Marketers are creative people. They also take their work seriously.
Being creative is often rewarding. But the work can make people vulnerable to bouts of burnout. Or worse.
In 2020, 83.3% of marketers reported high burnout, more than any other profession including sales, HR, finance, and business leaders themselves. What’s more, 70% of their bosses said the demands of the work during this time had exhausted their employees.
With statistics like these, it’s safe to say that knowing how to identify burnout--and what to do about it--can reignite the energy and creativity in your marketing team. We’re here to help.
Why Marketers Are Burned Out
Fallout From The Pandemic
According to Indeed, more than half of the workers they surveyed are feeling burned out. Sixty-seven percent of them believe burnout has worsened due to the pandemic.
In addition to the fear, shock, grief, and disruption that an event like a pandemic can cause in people’s everyday lives, most people’s work habits shifted dramatically and almost instantly. For work to happen at all, many businesses turned to remote work, with varying levels of enthusiasm from their employees. Zoom meetings -and Zoom fatigue- became a thing.
For marketers, this also meant halting major campaigns, relearning what is now important to their customers and rethinking messages entirely. It was a lot of redoing that takes an equal amount of effort to pull off. And it’s not over yet.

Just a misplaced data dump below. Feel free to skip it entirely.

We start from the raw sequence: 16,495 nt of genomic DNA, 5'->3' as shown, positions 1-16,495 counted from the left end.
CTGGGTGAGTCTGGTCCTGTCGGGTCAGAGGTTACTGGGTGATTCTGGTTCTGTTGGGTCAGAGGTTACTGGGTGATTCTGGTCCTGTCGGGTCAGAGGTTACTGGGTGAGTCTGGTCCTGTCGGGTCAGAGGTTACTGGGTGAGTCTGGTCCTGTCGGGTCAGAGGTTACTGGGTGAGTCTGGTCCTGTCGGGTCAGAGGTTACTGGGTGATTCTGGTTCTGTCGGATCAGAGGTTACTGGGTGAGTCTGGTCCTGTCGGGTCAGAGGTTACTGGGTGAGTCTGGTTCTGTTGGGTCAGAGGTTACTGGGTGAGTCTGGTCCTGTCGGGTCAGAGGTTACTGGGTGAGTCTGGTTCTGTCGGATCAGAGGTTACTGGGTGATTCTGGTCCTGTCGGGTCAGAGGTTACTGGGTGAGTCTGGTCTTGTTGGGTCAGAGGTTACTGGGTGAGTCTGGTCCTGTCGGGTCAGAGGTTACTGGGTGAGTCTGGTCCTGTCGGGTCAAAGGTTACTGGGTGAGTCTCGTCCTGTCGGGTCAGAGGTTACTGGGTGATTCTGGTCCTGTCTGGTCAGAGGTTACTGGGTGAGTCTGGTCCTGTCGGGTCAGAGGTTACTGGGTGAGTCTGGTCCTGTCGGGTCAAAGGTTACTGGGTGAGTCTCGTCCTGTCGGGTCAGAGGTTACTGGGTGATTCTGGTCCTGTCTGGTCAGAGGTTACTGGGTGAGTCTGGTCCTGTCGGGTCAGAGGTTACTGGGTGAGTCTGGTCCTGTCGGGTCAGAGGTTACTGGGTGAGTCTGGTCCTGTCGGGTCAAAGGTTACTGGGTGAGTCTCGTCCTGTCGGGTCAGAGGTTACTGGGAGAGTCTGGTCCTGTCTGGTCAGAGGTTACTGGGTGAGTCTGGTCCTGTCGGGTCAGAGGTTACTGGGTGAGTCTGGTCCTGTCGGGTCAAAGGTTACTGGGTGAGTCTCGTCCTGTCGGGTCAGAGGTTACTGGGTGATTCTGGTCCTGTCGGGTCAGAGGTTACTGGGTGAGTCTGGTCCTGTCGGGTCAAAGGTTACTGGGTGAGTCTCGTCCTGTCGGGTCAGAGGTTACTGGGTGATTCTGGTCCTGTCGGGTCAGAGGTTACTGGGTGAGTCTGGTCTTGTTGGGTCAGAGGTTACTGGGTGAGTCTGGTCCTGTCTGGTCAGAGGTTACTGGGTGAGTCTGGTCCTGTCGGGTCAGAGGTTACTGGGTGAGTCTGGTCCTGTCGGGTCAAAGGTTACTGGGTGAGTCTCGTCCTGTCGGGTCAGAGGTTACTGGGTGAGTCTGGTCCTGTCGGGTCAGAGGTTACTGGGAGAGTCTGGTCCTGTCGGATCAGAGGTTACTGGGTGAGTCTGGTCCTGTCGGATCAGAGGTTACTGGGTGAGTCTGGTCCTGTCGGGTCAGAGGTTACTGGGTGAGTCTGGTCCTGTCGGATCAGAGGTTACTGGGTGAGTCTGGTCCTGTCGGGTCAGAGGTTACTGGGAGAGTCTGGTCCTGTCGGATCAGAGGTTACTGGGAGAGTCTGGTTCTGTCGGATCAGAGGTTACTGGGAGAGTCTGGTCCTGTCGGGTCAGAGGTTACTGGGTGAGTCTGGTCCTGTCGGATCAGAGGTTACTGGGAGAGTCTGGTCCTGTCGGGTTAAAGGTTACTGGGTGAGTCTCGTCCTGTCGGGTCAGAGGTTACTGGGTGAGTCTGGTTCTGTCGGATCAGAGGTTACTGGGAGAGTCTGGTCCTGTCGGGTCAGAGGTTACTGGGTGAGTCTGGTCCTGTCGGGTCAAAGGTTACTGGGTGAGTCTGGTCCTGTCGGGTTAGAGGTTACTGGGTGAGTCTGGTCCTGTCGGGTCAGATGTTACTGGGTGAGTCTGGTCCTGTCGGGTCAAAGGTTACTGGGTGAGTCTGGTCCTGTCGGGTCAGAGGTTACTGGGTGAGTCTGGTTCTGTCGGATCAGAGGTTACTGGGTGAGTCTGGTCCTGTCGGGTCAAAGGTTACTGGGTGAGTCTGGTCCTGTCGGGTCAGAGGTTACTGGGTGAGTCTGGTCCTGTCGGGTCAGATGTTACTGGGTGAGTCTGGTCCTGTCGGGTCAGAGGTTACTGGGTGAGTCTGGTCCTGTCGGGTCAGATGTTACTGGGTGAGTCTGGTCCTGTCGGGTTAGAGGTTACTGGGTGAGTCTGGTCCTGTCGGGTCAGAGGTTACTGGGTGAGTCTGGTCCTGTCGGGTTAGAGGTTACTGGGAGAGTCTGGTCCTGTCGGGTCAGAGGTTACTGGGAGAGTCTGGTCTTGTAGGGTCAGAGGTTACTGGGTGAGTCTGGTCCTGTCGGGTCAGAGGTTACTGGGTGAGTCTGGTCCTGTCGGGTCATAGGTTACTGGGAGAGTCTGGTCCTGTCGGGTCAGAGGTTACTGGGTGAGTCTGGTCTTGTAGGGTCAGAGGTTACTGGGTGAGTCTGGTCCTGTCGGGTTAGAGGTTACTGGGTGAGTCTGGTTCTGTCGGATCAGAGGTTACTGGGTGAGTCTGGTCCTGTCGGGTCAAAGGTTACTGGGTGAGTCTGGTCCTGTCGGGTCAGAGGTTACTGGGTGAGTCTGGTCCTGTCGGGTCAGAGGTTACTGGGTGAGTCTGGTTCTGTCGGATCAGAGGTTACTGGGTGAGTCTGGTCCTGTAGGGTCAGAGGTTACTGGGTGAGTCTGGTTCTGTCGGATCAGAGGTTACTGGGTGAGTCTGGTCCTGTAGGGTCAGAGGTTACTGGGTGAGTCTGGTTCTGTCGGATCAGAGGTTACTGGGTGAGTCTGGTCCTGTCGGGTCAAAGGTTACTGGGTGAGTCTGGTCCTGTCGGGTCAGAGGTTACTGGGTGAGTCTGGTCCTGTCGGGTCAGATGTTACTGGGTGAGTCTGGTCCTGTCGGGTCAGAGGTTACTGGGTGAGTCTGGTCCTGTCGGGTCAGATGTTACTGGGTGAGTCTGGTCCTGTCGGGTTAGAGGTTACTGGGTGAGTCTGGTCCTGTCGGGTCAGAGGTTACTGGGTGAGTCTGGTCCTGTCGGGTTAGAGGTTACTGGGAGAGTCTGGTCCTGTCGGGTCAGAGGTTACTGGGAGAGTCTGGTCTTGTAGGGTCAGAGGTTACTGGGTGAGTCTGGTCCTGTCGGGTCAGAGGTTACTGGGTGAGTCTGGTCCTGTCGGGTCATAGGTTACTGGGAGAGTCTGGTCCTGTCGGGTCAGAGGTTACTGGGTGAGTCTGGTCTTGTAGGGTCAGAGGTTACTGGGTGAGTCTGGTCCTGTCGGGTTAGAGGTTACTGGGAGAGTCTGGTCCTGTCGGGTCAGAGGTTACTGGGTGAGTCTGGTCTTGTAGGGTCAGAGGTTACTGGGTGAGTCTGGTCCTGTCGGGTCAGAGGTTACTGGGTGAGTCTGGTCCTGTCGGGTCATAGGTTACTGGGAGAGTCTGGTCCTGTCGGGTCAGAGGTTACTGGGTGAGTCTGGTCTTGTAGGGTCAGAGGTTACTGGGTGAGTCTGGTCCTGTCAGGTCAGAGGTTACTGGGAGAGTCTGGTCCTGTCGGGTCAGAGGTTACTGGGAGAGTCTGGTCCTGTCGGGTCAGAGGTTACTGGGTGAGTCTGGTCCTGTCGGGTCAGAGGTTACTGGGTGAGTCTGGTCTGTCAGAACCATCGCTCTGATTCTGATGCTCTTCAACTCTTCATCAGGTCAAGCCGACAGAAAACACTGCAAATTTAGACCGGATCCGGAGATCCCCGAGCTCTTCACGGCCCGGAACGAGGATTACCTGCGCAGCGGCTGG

Inability to Manage Time
No two days are the same for marketers. All that variety could make a person’s work schedule a wild ride.
A recent study shows that four out of five marketers are not satisfied with their current workflow. They worry about the lack of overview, losing control of their projects, not keeping track of the bigger picture, and not getting the recognition or rewards they’d expect from a job well done.
All this worry can create burnout-level stress.
It’s no news that people are less than great at multitasking efficiently. Or that workers have not yet experienced the benefits of time chunking. They may also let things pile up or work themselves too hard. Whatever the case, learning effective time management skills can help prevent the stress that causes burnout.
Marketers live on it and revel in the immediate results it can create. Perhaps too much. Allowing ad-hoc work to prioritize your work plan will put a lot of pressure on each person’s creative output and organizational skills, not to mention on the structure of your entire team. It’s better to stick with a focused to-do list while making room for spontaneous projects, so ad-hoc work won’t interrupt the flow.
No Clear Goal Setting
This is a no-brainer. Everyone benefits from setting clear goals, whether you’re a marketer, an athlete, a business owner, or a mom. It’s always the first step towards measurable success. Your objectives need to be understood and agreed to by everyone on your team. They need to know there’s a way to get there. And they all need to be looking in the same direction. This way, burnout is more likely to stay away.
5 Stages of Burnout and Beyond
In work and in life, you experience stress when the number and nature of demands you face put pressure on you. This can motivate you into healthy action, or not. It depends on the amount of crazy demands and how they affect your regular emotional, physical, and mental state.
Burnout is caused by continuous, excessive stress. The effect of this kind of stress exhausts you eventually, so you feel empty and don’t care anymore. About anything, including yourself.